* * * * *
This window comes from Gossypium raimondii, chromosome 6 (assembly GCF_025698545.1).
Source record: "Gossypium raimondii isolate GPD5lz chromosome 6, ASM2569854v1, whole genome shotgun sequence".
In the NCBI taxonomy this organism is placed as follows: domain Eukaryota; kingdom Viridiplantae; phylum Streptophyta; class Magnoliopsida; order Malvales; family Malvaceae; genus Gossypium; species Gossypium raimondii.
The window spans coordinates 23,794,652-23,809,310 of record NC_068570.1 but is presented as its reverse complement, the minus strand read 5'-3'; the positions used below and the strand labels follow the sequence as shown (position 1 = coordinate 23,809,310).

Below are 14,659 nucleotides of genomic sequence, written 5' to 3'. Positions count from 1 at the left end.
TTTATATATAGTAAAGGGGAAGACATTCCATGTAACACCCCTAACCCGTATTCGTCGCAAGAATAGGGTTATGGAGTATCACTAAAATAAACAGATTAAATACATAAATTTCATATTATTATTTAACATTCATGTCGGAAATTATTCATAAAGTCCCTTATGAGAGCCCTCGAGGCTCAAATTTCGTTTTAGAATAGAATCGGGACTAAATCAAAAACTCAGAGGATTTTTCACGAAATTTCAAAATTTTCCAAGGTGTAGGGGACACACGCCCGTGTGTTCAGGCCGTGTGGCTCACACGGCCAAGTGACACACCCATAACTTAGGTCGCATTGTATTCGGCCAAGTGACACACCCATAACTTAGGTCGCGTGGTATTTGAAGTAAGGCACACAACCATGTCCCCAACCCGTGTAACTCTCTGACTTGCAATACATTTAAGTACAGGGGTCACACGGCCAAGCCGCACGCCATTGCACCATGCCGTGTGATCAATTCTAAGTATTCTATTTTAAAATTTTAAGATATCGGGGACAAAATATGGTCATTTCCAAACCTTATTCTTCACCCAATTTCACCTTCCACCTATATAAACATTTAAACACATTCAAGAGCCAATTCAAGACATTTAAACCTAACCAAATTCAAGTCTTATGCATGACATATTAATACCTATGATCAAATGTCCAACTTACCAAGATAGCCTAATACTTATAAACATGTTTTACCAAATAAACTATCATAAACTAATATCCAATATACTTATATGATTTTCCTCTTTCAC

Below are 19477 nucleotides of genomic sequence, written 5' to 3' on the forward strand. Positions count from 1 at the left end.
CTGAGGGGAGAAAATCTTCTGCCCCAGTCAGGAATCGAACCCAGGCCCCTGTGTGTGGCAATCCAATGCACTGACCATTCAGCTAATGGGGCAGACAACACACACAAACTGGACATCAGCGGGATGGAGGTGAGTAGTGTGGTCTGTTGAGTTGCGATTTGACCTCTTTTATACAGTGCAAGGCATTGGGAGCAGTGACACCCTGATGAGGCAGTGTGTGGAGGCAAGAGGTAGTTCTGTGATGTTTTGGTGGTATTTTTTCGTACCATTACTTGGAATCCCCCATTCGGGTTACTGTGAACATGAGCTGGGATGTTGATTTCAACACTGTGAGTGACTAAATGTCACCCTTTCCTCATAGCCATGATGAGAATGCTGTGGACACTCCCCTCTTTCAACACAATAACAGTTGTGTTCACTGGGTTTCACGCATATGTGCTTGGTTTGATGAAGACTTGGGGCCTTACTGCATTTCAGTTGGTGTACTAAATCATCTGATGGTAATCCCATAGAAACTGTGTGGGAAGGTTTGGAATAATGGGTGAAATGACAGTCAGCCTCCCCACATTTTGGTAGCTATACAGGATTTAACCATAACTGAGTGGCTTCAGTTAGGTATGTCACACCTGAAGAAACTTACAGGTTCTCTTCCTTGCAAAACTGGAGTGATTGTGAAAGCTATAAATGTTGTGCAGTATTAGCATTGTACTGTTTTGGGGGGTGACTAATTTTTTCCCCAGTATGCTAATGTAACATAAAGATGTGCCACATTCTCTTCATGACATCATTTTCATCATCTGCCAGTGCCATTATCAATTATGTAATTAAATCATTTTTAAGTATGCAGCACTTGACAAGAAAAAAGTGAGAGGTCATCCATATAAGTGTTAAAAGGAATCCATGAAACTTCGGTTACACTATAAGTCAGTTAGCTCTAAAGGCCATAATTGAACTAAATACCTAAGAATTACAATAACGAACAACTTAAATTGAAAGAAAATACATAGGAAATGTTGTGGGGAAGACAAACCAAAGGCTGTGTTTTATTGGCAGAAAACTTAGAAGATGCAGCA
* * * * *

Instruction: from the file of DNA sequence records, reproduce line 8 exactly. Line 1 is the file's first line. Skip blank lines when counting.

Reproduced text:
CTGAGGGGAGAAAATCTTCTGCCCCAGTCAGGAATCGAACCCAGGCCCCTGTGTGTGGCAATCCAATGCACTGACCATTCAGCTAATGGGGCAGACAACACACACAAACTGGACATCAGCGGGATGGAGGTGAGTAGTGTGGTCTGTTGAGTTGCGATTTGACCTCTTTTATACAGTGCAAGGCATTGGGAGCAGTGACACCCTGATGAGGCAGTGTGTGGAGGCAAGAGGTAGTTCTGTGATGTTTTGGTGGTATTTTTTCGTACCATTACTTGGAATCCCCCATTCGGGTTACTGTGAACATGAGCTGGGATGTTGATTTCAACACTGTGAGTGACTAAATGTCACCCTTTCCTCATAGCCATGATGAGAATGCTGTGGACACTCCCCTCTTTCAACACAATAACAGTTGTGTTCACTGGGTTTCACGCATATGTGCTTGGTTTGATGAAGACTTGGGGCCTTACTGCATTTCAGTTGGTGTACTAAATCATCTGATGGTAATCCCATAGAAACTGTGTGGGAAGGTTTGGAATAATGGGTGAAATGACAGTCAGCCTCCCCACATTTTGGTAGCTATACAGGATTTAACCATAACTGAGTGGCTTCAGTTAGGTATGTCACACCTGAAGAAACTTACAGGTTCTCTTCCTTGCAAAACTGGAGTGATTGTGAAAGCTATAAATGTTGTGCAGTATTAGCATTGTACTGTTTTGGGGGGTGACTAATTTTTTCCCCAGTATGCTAATGTAACATAAAGATGTGCCACATTCTCTTCATGACATCATTTTCATCATCTGCCAGTGCCATTATCAATTATGTAATTAAATCATTTTTAAGTATGCAGCACTTGACAAGAAAAAAGTGAGAGGTCATCCATATAAGTGTTAAAAGGAATCCATGAAACTTCGGTTACACTATAAGTCAGTTAGCTCTAAAGGCCATAATTGAACTAAATACCTAAGAATTACAATAACGAACAACTTAAATTGAAAGAAAATACATAGGAAATGTTGTGGGGAAGACAAACCAAAGGCTGTGTTTTATTGGCAGAAAACTTAGAAGATGCAGCA